A number of senators who had been leery of going nuclear now are ready to press the button. "Democrats are considering three rules changes, and in the best of all worlds I wish we could just to do them on a bipartisan basis and come very close to what's being discussed," Sen. Tom Carper (D-Del.) told HuffPost. "If we can't, then at the end of the day, the need for change is so dramatic that we should use this constitutional approach."There's still strong Democratic opposition, namely Sens. Carl Levin and Mark Pryor, but the influx of new senators, Tammy Baldwin (WI), Elizabeth Warren (MA), Martin Heinrich (NM), Heidi Heitkamp (ND), Mazie Hirono (HI), Tim Kaine (VA), Chris Murphy (CT) and Angus King (ME) leaves them in a distinct minority. They're potentially losing members, as well. Sen. Dianne Feinstein told Huffington Post that she's open to the proposals.
This comes with a massive new push from the "Fix the Senate" coalition, which Daily Kos is part of. The coalition has written to Senate leadership to offer support, and to encourage a package of reforms that will make the Senate function again. Those reforms are:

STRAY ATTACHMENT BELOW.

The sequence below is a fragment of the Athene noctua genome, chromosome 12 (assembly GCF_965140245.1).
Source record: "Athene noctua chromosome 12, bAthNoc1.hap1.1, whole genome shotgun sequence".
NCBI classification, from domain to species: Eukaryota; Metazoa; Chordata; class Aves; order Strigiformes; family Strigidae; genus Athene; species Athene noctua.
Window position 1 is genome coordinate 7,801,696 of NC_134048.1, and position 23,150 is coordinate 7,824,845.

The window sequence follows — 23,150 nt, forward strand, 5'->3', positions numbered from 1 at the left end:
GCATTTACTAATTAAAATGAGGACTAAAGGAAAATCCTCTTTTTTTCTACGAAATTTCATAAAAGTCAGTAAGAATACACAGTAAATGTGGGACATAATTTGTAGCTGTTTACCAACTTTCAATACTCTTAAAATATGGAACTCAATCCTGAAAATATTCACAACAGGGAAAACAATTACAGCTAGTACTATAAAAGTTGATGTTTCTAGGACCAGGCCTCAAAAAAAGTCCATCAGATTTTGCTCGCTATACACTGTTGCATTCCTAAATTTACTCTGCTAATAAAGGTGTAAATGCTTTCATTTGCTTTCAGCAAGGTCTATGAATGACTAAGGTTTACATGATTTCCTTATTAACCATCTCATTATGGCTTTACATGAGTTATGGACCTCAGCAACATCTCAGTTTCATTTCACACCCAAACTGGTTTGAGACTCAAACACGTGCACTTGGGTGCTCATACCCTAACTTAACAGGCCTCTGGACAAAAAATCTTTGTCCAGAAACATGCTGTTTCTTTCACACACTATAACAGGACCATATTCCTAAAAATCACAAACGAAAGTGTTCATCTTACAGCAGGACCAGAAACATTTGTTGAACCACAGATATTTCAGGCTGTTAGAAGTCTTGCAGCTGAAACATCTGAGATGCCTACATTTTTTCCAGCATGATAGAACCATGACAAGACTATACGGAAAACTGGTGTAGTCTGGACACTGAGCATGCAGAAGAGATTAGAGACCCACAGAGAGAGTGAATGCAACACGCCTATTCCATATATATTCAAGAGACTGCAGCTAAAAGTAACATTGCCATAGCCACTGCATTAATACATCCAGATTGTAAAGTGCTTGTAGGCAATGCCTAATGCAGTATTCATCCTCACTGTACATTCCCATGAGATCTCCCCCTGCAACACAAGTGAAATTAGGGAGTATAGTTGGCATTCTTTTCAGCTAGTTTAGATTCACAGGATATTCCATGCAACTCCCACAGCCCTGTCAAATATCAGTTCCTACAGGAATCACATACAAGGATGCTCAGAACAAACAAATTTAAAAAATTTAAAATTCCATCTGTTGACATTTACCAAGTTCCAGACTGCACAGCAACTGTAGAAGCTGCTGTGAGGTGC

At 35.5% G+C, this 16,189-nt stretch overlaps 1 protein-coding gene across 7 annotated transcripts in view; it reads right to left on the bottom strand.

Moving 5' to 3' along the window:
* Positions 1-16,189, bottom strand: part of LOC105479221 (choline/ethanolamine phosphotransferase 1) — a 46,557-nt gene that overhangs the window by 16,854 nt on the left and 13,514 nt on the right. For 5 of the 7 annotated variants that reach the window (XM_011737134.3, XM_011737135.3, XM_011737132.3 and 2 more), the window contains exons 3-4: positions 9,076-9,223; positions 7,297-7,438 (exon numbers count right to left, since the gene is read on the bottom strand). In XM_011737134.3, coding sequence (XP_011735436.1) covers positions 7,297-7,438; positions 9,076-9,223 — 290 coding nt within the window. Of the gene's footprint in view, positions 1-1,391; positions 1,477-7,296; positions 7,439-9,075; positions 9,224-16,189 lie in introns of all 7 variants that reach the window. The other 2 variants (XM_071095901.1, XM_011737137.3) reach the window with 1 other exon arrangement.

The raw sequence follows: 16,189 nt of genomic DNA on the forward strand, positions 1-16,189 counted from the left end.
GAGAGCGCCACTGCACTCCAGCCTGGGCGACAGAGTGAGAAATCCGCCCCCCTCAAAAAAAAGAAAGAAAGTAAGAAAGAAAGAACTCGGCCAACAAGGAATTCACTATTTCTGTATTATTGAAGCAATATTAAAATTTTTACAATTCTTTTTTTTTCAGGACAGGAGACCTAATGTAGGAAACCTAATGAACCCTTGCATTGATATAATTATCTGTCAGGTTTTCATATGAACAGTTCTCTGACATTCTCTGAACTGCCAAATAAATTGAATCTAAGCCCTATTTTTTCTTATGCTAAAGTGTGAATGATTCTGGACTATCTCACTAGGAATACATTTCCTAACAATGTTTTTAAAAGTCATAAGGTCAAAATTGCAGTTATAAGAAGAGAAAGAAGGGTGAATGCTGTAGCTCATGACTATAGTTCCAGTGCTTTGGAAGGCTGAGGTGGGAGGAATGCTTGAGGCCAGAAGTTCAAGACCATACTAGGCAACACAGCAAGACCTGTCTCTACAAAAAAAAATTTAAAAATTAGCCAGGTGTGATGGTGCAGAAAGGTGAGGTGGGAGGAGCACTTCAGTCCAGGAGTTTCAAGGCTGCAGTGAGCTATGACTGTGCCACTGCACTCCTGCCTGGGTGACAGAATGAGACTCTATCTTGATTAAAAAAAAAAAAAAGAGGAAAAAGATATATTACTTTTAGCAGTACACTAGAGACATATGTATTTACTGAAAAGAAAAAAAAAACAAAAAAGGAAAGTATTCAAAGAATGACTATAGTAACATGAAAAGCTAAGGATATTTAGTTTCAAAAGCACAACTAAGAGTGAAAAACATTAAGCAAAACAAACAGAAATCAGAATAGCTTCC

The talking filibuster is a much-needed reform, but what would be even more effective is flipping the vote requirement: Instead of having to have 60 affirmative votes to go forward on legislation, the opposition would have to round up 41 senators to stand up and vote to obstruct it, to go on record as standing in the way of governing. That's an extremely common-sense reform that doesn't threaten the rights of the minority, but makes the minority responsible for its actions. In fact, it not only doesn't take away their rights, it gives them another opportunity to vote!
- Eliminate the ability to filibuster the motion to proceed;
- Require that those wishing to block legislation or nominations take the floor and actually filibuster— i.e., mandating “talking filibusters”;
- Assert that 41 Senators must affirmatively vote to continue debate rather than forcing 60 Senators to vote to end debate; and,
- Streamline the nomination process so that nominees will get a yes or no vote on the Senate floor, including a reduction of the required 30 hours of post cloture debate on a nominee to 2 hours.